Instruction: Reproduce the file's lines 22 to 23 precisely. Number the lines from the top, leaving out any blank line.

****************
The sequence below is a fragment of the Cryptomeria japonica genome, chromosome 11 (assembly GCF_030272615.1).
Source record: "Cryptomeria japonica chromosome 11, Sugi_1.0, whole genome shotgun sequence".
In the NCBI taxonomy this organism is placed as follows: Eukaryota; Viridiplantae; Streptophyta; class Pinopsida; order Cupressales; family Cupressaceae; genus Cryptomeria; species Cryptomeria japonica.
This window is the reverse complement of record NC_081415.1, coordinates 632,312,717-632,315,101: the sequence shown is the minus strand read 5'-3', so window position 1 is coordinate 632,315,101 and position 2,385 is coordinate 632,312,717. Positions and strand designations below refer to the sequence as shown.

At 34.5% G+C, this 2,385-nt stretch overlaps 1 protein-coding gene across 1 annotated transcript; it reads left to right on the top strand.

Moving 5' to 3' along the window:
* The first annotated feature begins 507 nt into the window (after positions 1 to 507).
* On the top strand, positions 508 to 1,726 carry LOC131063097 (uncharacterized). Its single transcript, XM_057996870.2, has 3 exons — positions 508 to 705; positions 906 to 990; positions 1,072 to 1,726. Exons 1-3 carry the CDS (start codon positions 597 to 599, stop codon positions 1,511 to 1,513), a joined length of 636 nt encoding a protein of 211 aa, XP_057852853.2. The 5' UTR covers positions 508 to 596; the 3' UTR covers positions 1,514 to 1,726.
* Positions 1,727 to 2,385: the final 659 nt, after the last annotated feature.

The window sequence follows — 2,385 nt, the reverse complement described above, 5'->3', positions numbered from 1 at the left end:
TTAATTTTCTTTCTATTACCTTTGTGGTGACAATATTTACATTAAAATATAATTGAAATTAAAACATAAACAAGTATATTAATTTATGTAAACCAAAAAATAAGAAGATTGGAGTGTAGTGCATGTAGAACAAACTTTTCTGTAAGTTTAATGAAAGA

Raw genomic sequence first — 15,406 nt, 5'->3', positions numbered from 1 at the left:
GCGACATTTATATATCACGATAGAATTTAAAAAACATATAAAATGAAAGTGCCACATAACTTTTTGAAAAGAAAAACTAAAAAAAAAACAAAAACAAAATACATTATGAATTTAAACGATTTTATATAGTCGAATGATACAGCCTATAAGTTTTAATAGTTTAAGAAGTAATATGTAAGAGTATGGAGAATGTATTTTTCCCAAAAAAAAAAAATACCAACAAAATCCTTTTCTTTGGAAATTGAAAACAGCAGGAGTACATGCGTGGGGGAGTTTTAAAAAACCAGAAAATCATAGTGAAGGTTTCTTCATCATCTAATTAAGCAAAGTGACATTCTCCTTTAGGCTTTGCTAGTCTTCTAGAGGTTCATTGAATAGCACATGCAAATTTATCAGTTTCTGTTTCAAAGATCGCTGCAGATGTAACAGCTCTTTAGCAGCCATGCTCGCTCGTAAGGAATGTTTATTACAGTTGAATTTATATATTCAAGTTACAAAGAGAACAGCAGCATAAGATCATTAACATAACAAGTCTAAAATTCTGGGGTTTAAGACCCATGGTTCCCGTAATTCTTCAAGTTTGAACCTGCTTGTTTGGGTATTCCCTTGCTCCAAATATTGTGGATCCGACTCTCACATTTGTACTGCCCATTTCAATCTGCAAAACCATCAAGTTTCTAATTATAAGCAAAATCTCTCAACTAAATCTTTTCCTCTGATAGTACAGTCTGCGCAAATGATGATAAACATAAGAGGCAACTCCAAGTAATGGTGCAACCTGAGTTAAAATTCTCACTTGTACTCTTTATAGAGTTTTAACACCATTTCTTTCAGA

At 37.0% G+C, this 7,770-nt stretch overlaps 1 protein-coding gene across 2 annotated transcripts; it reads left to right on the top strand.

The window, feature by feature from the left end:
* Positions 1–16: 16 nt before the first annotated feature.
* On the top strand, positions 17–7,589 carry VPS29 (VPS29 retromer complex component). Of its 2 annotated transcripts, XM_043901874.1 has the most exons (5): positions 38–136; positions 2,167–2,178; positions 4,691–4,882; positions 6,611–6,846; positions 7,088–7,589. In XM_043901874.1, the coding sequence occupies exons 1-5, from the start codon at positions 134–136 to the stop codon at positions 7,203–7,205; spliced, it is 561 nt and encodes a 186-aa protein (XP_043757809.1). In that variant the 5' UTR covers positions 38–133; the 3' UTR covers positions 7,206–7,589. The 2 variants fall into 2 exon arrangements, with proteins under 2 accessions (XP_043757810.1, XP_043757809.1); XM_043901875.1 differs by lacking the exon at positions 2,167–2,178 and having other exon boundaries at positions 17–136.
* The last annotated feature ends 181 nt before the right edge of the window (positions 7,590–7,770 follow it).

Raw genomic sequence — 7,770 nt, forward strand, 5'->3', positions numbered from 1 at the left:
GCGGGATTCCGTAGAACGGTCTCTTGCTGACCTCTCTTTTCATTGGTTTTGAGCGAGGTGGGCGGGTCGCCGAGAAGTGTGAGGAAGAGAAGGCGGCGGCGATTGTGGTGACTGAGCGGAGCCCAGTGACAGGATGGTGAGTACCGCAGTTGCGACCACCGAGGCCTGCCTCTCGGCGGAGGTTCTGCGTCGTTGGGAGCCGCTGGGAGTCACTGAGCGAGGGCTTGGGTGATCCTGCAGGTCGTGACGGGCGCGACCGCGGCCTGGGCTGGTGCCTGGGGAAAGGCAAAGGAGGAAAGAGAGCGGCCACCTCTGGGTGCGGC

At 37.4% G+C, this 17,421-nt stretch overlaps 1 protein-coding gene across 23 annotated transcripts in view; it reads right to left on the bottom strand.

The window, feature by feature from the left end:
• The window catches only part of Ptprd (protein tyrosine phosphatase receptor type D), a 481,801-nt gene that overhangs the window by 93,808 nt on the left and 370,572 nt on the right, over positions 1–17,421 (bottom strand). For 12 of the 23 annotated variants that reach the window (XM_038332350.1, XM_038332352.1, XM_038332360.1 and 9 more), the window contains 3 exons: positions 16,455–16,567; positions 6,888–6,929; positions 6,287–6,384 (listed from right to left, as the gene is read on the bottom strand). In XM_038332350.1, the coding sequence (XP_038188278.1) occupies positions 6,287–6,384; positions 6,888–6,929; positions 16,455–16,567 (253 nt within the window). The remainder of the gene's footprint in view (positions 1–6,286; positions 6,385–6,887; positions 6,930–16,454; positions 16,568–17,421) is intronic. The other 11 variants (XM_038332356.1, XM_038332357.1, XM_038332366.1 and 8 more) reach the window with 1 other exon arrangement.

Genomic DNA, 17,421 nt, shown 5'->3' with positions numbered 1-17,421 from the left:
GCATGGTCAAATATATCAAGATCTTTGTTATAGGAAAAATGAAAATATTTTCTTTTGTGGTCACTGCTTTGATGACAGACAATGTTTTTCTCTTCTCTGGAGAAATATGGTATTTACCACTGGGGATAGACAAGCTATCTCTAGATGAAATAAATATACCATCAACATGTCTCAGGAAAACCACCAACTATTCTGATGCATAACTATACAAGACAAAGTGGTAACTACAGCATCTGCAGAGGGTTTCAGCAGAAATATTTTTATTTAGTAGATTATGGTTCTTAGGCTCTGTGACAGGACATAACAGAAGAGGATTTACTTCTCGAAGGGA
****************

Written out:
The window, feature by feature from the left end:
• The window catches only part of Ptprd (protein tyrosine phosphatase receptor type D), a 481,801-nt gene that overhangs the window by 93,808 nt on the left and 370,572 nt on the right, over positions 1–17,421 (bottom strand). For 12 of the 23 annotated variants that reach the window (XM_038332350.1, XM_038332352.1, XM_038332360.1 and 9 more), the window contains 3 exons: positions 16,455–16,567; positions 6,888–6,929; positions 6,287–6,384 (listed from right to left, as the gene is read on the bottom strand). In XM_038332350.1, the coding sequence (XP_038188278.1) occupies positions 6,287–6,384; positions 6,888–6,929; positions 16,455–16,567 (253 nt within the window). The remainder of the gene's footprint in view (positions 1–6,286; positions 6,385–6,887; positions 6,930–16,454; positions 16,568–17,421) is intronic. The other 11 variants (XM_038332356.1, XM_038332357.1, XM_038332366.1 and 8 more) reach the window with 1 other exon arrangement.